• Apple,  mobile

    6 Reasons Why I Switched to an iPhone After 7 Years on Android

    1. Better Hardware – the build quality of Apple is better than any other phone, irrespective of OS. Period. 2. Fragmentation – just give me stock Android, dammit! And stop the bloatware. HTC Sense was particularly bad (and the battery life was horrendous… which brings me to my next point) 3. Battery life – it’s just better. Integrated hardware & software gives Apple the advantage of being able to optimize battery life. 4. Google now has excellent iOS apps – except Google Voice. My life is on Google, and finally I can function on iOS fully (including Calendar push/pull, contact syncing, Google Drive, etc.) The only thing I miss is…

  • Internet,  mobile

    Tethered Thunderbolt Faster Than My Office DSL

    I love my new Thunderbolt Android phone on Verizon’s network. It’s a battery hog, but I’ve managed to tease out almost a full day’s usage with judicious battery management. The best thing, though, is Verizon’s 4G LTE network, which kicks ass. I just moved into new office space in downtown SF, and we have AT&T’s DSL here. We’ll probably get a new provider soon, though, because the Internet speeds suck. As an experiment I’m tethering my Thunderbolt to my laptop today, and after a quick speed test it’s clear that my tethered Thunderbolt kicks my office DSL’s ass: Office Internet Speed This is actually much better than average, maybe because…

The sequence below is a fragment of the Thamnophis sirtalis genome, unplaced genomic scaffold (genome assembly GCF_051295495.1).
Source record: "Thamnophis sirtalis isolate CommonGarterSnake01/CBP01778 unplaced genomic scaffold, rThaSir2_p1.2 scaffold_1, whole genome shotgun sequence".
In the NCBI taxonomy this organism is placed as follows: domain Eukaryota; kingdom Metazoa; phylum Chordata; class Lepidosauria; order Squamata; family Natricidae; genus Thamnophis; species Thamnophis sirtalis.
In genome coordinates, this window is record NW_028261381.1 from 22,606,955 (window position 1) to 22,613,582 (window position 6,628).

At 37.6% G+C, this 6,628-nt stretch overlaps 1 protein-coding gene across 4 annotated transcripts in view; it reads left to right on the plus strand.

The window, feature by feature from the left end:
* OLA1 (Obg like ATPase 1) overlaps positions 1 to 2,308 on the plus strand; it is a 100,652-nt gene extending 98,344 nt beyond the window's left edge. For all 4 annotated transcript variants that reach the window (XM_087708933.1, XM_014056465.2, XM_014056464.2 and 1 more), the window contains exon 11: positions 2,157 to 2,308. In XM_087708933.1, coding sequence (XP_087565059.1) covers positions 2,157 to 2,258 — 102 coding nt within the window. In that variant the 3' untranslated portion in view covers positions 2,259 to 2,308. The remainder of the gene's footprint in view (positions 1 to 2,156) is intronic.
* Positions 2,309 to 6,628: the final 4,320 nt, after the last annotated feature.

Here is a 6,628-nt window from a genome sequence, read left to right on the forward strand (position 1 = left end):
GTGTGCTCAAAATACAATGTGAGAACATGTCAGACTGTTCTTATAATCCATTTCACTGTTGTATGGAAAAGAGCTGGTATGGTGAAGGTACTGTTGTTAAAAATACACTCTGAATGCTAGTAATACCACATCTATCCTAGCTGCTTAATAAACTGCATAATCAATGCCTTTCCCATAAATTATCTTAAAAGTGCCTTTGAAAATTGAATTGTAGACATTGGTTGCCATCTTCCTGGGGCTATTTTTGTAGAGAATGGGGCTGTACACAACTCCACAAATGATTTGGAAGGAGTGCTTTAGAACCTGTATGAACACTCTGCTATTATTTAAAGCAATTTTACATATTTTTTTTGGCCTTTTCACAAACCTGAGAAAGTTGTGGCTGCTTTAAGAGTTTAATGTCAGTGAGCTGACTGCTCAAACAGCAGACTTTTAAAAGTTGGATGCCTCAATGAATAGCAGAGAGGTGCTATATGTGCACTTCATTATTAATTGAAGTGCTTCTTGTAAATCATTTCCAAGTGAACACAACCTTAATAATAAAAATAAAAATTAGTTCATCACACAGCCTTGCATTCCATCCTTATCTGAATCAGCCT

• Internet,  mobile,  social network

    What’s Your Real Twitter Cred? – A Better Metric

    People who propose a count of followers or followees on Twitter as a meaningful measure of a user's "authority" are completely missing the mark. Twitter is a social, interactive tool, so to measure influence properly we need a more appropriate metric. In this post I detail what those measures should look like and why they're so much better at describing influence.

  • Business,  finance,  mobile

    Can Tipjoy Make Micropayments Into Megabucks?

    I’ve been interested in the micropayment space for a long time now. I think it’s a promising market, and one that is just waiting to be addressed well. A while back I discovered a service called Tipjoy, which started as a Y Combinator funded project. I liked it the first time I saw it, and I like it even more now. The most recent development from them is a tight integration with Twitter which lets people use a syntax similar to Twitter’s direct message function to send payments to other Twitter users. For example: p @peter $0.25 because he finds cool new websites This would create a promise of paying…

  • Business,  mobile,  software

    Twitter Transparency

    I’ve been working on a post talking about the challenges that Twitter has faced lately and why I think they’re on shaky ground these days, but before I get a chance to finish it and post it here I figured I’d link to a post on the Twitter blog where they answer a number of technical questions that people (notably TechCrunch) have been asking them. I give them kudos for addressing these questions publicly and for permitting transparency into their operations and technical challenges. As I see it, however, they’re still not out of the woods yet, even if I (and most of the Twittersphere) am pulling for them in…

  • mobile,  software

    A Short-Lived Affair

    There are few tech things I love more than my dear, sweet Blackberry (recent crashing issues notwithstanding), but one thing that comes close is Twitter. So what could be better than something which marries the two? In an attempt to do just that I downloaded Twitterberry the other day to test it as a client on my Blackberry. Unfortunately, I found it to be a great concept but poorly executed. It contrasts starkly with the fluid, effortless UI of the Blackberry. My chief complaint is that it’s too difficult to see updates from your friends when using Twitterberry. The screen defaults to an input screen where you can enter tweets,…